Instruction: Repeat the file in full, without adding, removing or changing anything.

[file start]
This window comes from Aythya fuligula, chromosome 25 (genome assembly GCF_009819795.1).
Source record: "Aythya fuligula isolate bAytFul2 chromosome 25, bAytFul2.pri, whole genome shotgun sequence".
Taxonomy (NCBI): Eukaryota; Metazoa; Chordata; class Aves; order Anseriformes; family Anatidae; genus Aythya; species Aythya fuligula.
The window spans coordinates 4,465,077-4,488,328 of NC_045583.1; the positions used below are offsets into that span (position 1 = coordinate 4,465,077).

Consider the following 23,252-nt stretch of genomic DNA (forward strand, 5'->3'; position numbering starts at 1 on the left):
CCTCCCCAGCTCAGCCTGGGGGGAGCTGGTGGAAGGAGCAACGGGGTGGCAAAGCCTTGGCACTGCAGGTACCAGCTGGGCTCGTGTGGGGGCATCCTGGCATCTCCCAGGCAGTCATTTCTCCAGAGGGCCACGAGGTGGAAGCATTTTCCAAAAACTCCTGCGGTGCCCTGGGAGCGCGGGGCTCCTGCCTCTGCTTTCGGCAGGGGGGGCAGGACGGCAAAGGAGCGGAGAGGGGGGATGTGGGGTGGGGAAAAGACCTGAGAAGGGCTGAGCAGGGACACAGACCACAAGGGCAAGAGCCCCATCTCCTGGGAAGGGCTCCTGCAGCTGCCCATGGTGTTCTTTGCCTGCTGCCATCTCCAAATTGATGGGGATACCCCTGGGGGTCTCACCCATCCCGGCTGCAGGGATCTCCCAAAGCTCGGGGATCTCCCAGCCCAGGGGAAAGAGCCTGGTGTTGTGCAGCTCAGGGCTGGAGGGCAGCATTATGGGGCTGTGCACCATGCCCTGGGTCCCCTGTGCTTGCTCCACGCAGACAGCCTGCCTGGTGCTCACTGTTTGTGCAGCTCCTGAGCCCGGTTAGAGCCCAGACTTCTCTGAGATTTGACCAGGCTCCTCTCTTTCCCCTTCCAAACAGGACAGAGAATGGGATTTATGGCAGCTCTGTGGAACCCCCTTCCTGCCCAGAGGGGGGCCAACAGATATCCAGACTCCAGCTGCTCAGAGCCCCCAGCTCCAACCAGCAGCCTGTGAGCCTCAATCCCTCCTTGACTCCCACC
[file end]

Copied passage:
This window comes from Aythya fuligula, chromosome 25 (genome assembly GCF_009819795.1).
Source record: "Aythya fuligula isolate bAytFul2 chromosome 25, bAytFul2.pri, whole genome shotgun sequence".
Taxonomy (NCBI): Eukaryota; Metazoa; Chordata; class Aves; order Anseriformes; family Anatidae; genus Aythya; species Aythya fuligula.
The window spans coordinates 4,465,077-4,488,328 of NC_045583.1; the positions used below are offsets into that span (position 1 = coordinate 4,465,077).

Consider the following 23,252-nt stretch of genomic DNA (forward strand, 5'->3'; position numbering starts at 1 on the left):
CCTCCCCAGCTCAGCCTGGGGGGAGCTGGTGGAAGGAGCAACGGGGTGGCAAAGCCTTGGCACTGCAGGTACCAGCTGGGCTCGTGTGGGGGCATCCTGGCATCTCCCAGGCAGTCATTTCTCCAGAGGGCCACGAGGTGGAAGCATTTTCCAAAAACTCCTGCGGTGCCCTGGGAGCGCGGGGCTCCTGCCTCTGCTTTCGGCAGGGGGGGCAGGACGGCAAAGGAGCGGAGAGGGGGGATGTGGGGTGGGGAAAAGACCTGAGAAGGGCTGAGCAGGGACACAGACCACAAGGGCAAGAGCCCCATCTCCTGGGAAGGGCTCCTGCAGCTGCCCATGGTGTTCTTTGCCTGCTGCCATCTCCAAATTGATGGGGATACCCCTGGGGGTCTCACCCATCCCGGCTGCAGGGATCTCCCAAAGCTCGGGGATCTCCCAGCCCAGGGGAAAGAGCCTGGTGTTGTGCAGCTCAGGGCTGGAGGGCAGCATTATGGGGCTGTGCACCATGCCCTGGGTCCCCTGTGCTTGCTCCACGCAGACAGCCTGCCTGGTGCTCACTGTTTGTGCAGCTCCTGAGCCCGGTTAGAGCCCAGACTTCTCTGAGATTTGACCAGGCTCCTCTCTTTCCCCTTCCAAACAGGACAGAGAATGGGATTTATGGCAGCTCTGTGGAACCCCCTTCCTGCCCAGAGGGGGGCCAACAGATATCCAGACTCCAGCTGCTCAGAGCCCCCAGCTCCAACCAGCAGCCTGTGAGCCTCAATCCCTCCTTGACTCCCACC